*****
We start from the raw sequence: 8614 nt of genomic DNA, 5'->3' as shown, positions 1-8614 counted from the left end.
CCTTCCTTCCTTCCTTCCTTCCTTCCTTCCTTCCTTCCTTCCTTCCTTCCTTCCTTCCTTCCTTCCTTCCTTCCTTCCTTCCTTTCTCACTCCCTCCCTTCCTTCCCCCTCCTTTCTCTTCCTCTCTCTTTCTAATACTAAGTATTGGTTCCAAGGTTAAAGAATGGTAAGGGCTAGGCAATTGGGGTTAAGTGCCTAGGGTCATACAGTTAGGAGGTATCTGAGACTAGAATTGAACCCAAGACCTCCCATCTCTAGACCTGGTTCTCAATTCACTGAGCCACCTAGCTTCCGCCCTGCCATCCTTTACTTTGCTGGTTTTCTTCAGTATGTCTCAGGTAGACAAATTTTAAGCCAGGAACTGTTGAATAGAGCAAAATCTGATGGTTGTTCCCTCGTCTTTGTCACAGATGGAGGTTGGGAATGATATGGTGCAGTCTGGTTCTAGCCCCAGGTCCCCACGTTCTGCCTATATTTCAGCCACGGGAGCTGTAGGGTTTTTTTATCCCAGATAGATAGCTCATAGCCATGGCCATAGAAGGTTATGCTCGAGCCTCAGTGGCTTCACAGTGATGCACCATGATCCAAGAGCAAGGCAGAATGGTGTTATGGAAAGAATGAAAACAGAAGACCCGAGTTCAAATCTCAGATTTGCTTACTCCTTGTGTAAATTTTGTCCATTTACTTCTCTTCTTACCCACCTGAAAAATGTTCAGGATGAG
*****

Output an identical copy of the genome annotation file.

We start from the raw sequence: 8614 nt of genomic DNA, 5'->3' as shown, positions 1-8614 counted from the left end.
CCTTCCTTCCTTCCTTCCTTCCTTCCTTCCTTCCTTCCTTCCTTCCTTCCTTCCTTCCTTCCTTCCTTCCTTCCTTCCTTCCTTTCTCACTCCCTCCCTTCCTTCCCCCTCCTTTCTCTTCCTCTCTCTTTCTAATACTAAGTATTGGTTCCAAGGTTAAAGAATGGTAAGGGCTAGGCAATTGGGGTTAAGTGCCTAGGGTCATACAGTTAGGAGGTATCTGAGACTAGAATTGAACCCAAGACCTCCCATCTCTAGACCTGGTTCTCAATTCACTGAGCCACCTAGCTTCCGCCCTGCCATCCTTTACTTTGCTGGTTTTCTTCAGTATGTCTCAGGTAGACAAATTTTAAGCCAGGAACTGTTGAATAGAGCAAAATCTGATGGTTGTTCCCTCGTCTTTGTCACAGATGGAGGTTGGGAATGATATGGTGCAGTCTGGTTCTAGCCCCAGGTCCCCACGTTCTGCCTATATTTCAGCCACGGGAGCTGTAGGGTTTTTTTATCCCAGATAGATAGCTCATAGCCATGGCCATAGAAGGTTATGCTCGAGCCTCAGTGGCTTCACAGTGATGCACCATGATCCAAGAGCAAGGCAGAATGGTGTTATGGAAAGAATGAAAACAGAAGACCCGAGTTCAAATCTCAGATTTGCTTACTCCTTGTGTAAATTTTGTCCATTTACTTCTCTTCTTACCCACCTGAAAAATGTTCAGGATGAG